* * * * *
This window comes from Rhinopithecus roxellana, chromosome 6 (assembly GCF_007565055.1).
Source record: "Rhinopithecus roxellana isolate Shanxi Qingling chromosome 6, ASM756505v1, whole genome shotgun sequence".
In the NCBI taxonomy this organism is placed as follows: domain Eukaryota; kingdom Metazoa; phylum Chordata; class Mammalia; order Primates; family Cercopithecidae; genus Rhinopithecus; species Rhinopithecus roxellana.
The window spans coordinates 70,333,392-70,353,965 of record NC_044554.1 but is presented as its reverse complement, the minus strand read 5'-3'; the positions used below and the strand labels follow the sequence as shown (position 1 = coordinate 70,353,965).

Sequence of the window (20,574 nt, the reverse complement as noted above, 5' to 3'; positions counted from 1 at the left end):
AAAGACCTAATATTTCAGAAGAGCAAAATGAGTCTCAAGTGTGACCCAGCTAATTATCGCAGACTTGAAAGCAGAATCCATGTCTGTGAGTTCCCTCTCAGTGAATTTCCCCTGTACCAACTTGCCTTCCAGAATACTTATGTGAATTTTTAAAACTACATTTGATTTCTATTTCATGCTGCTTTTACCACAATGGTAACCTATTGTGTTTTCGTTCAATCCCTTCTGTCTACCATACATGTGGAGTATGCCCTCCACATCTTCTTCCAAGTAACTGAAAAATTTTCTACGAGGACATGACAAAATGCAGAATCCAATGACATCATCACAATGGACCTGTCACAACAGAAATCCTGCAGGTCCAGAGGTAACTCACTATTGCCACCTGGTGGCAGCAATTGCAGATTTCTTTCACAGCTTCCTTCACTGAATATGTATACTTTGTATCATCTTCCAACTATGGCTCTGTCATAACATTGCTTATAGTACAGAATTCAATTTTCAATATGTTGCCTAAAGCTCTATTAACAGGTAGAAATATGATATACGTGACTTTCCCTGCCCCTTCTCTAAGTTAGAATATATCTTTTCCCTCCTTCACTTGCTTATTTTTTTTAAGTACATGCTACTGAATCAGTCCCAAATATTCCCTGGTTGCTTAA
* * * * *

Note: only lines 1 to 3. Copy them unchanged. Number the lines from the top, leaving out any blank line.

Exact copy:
This window comes from Rhinopithecus roxellana, chromosome 6 (assembly GCF_007565055.1).
Source record: "Rhinopithecus roxellana isolate Shanxi Qingling chromosome 6, ASM756505v1, whole genome shotgun sequence".
In the NCBI taxonomy this organism is placed as follows: domain Eukaryota; kingdom Metazoa; phylum Chordata; class Mammalia; order Primates; family Cercopithecidae; genus Rhinopithecus; species Rhinopithecus roxellana.